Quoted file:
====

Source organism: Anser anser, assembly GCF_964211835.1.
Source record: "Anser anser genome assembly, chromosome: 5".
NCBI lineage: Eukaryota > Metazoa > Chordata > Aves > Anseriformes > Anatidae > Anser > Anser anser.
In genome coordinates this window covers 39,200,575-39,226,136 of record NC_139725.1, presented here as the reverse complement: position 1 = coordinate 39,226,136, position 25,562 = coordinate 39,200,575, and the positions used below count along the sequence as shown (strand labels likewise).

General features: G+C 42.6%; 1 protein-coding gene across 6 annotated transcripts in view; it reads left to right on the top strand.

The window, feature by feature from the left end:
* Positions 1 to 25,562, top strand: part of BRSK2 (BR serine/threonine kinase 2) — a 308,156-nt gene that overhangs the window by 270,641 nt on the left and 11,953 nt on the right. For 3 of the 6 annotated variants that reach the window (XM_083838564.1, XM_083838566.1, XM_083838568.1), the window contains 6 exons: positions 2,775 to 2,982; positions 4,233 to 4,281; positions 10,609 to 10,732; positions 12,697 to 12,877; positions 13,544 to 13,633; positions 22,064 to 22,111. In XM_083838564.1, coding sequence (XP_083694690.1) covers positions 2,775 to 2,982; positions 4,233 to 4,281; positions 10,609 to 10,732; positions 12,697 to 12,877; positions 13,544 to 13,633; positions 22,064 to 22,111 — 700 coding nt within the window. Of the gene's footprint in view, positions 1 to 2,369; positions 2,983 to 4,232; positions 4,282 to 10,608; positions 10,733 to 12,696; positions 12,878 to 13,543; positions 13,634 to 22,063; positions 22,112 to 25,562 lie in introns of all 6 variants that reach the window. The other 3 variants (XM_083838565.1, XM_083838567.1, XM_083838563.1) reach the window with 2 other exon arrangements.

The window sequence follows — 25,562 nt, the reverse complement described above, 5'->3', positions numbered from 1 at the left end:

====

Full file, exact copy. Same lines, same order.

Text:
Source organism: Anser anser, assembly GCF_964211835.1.
Source record: "Anser anser genome assembly, chromosome: 5".
NCBI lineage: Eukaryota > Metazoa > Chordata > Aves > Anseriformes > Anatidae > Anser > Anser anser.
In genome coordinates this window covers 39,200,575-39,226,136 of record NC_139725.1, presented here as the reverse complement: position 1 = coordinate 39,226,136, position 25,562 = coordinate 39,200,575, and the positions used below count along the sequence as shown (strand labels likewise).

General features: G+C 42.6%; 1 protein-coding gene across 6 annotated transcripts in view; it reads left to right on the top strand.

The window, feature by feature from the left end:
* Positions 1 to 25,562, top strand: part of BRSK2 (BR serine/threonine kinase 2) — a 308,156-nt gene that overhangs the window by 270,641 nt on the left and 11,953 nt on the right. For 3 of the 6 annotated variants that reach the window (XM_083838564.1, XM_083838566.1, XM_083838568.1), the window contains 6 exons: positions 2,775 to 2,982; positions 4,233 to 4,281; positions 10,609 to 10,732; positions 12,697 to 12,877; positions 13,544 to 13,633; positions 22,064 to 22,111. In XM_083838564.1, coding sequence (XP_083694690.1) covers positions 2,775 to 2,982; positions 4,233 to 4,281; positions 10,609 to 10,732; positions 12,697 to 12,877; positions 13,544 to 13,633; positions 22,064 to 22,111 — 700 coding nt within the window. Of the gene's footprint in view, positions 1 to 2,369; positions 2,983 to 4,232; positions 4,282 to 10,608; positions 10,733 to 12,696; positions 12,878 to 13,543; positions 13,634 to 22,063; positions 22,112 to 25,562 lie in introns of all 6 variants that reach the window. The other 3 variants (XM_083838565.1, XM_083838567.1, XM_083838563.1) reach the window with 2 other exon arrangements.

The window sequence follows — 25,562 nt, the reverse complement described above, 5'->3', positions numbered from 1 at the left end: